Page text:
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He Farms The Prairie
Carl Kurtz was born and raised in the middle of Iowa’s tallgrass prairie. Over the years, that sea of grass has been crowded out by corn, soybeans and other cash crops. Kurtz has restored much of the prairie acreage on his farm. He has also helped other farmers restore or reconstruct prairie acreages to reduce soil erosion and, in some cases, to generate extra income.
    Kurtz has built a business showcasing the economic and environmental benefits of growing prairie grass. He and his wife, Linda, offer prairie tours for farmers, gardeners and researchers. They enjoy the kaleidoscope of color in prairie flowers ranging from blazing star to purple coneflower. Researchers compare notes with Kurtz’s data gathered from 30 years of prairie study. Conservationists check the prairie mat’s erosion control. Farmers come to learn Kurtz’s system for establishing prairie plantings ranging from wildlife preserves to filter strips.
    “Reconstructing prairie involves starting a prairie from scratch on a bare crop field,” he says. “Restoration has more to do with reclaiming degraded or worn out grass stands. Both systems require special management practices and some patience. Done right, a well-established prairie will last a lifetime.”
    Kurtz literally wrote the book on prairie establishment. “A Practical Guide to Prairie Reconstruction”, now in its second edition, as a reference manual for farmers, agronomists, and conservationists. The volume covers aspects of prairie care including seeding, fertilization, burning, and harvesting.
    He harvests more than 100 acres of his own and rented prairie fields. “Grass and flower seeds are usually dry enough to combine about the time soybeans are ready for harvest,” he says. “Bagging and storing seeds takes extra time and effort.”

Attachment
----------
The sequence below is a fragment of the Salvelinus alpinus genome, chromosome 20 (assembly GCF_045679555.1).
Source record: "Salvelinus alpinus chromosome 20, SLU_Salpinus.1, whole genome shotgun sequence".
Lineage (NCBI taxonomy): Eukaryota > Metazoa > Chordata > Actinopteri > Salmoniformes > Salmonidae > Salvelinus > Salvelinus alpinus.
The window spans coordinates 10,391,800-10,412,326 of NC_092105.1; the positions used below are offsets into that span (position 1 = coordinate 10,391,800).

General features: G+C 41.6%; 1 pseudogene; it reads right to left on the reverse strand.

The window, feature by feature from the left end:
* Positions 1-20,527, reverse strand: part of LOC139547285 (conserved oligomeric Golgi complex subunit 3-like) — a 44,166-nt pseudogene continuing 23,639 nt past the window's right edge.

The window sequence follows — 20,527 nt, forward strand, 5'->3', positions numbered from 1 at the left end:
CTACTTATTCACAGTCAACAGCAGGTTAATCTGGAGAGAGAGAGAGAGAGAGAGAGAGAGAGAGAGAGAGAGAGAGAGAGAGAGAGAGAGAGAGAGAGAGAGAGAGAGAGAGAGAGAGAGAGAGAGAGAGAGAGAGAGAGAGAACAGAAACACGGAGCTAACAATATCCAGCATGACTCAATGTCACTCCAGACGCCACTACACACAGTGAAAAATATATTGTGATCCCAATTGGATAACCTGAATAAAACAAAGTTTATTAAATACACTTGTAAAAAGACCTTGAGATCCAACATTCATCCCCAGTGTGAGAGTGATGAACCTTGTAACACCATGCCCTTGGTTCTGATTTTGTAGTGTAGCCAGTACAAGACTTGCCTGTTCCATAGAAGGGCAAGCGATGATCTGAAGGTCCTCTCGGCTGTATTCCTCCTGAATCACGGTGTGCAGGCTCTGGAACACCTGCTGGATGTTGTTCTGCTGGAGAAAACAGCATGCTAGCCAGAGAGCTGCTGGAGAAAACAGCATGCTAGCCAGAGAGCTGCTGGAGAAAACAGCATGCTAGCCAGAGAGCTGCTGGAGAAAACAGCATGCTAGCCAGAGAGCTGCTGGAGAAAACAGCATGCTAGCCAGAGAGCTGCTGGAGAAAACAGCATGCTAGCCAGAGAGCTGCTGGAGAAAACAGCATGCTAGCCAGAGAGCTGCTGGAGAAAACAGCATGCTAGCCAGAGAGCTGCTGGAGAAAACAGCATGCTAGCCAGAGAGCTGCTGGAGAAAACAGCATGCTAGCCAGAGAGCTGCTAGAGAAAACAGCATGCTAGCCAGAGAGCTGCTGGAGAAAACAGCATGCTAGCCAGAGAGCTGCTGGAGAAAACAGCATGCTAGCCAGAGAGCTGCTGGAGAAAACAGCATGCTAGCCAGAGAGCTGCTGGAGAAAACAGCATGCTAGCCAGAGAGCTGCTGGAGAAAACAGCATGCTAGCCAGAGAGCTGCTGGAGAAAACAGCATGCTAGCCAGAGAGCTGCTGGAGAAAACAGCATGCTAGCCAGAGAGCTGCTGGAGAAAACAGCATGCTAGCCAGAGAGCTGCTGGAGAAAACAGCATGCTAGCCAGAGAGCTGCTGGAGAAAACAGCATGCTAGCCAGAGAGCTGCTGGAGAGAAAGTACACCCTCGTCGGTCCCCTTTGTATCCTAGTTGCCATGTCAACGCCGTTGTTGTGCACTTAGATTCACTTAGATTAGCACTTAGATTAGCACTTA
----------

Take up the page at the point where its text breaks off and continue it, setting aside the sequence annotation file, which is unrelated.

County, municipal, and corporate groups plus many individual farmers are switching to prairie grass seeds for CRP, waterways, and corporate landscapes. They buy various prairie seeds and use Kurtz’s step-by-step instructions for establishing prairie.
    Kurtz illustrates his workshops and seminars with photos he’s taken during many years of working with prairie plants. He offers researchers excellent photos online from his extensive library. He also sells photos online for use in classrooms, presentations, and in publications.
    Kurtz conducts his “everything prairie” business from his St. Anthony, Iowa home. His low-overhead farming operation includes a remodeled seeder, cultipacker, mower, and 3 used tractors, plus a lot of hand tools.
    “You don’t need expensive equipment for successful prairie grass farming,” he says. “You do need to watch cultural details and have a desire to enjoy the beauty and benefits of prairie plantings.”
    Contact: FARM SHOW Followup, Carl Kurtz, 1562 Binford Ave., St. Anthony, Iowa 50239 (ph 515 487-8364).

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2014 - Volume #38, Issue #1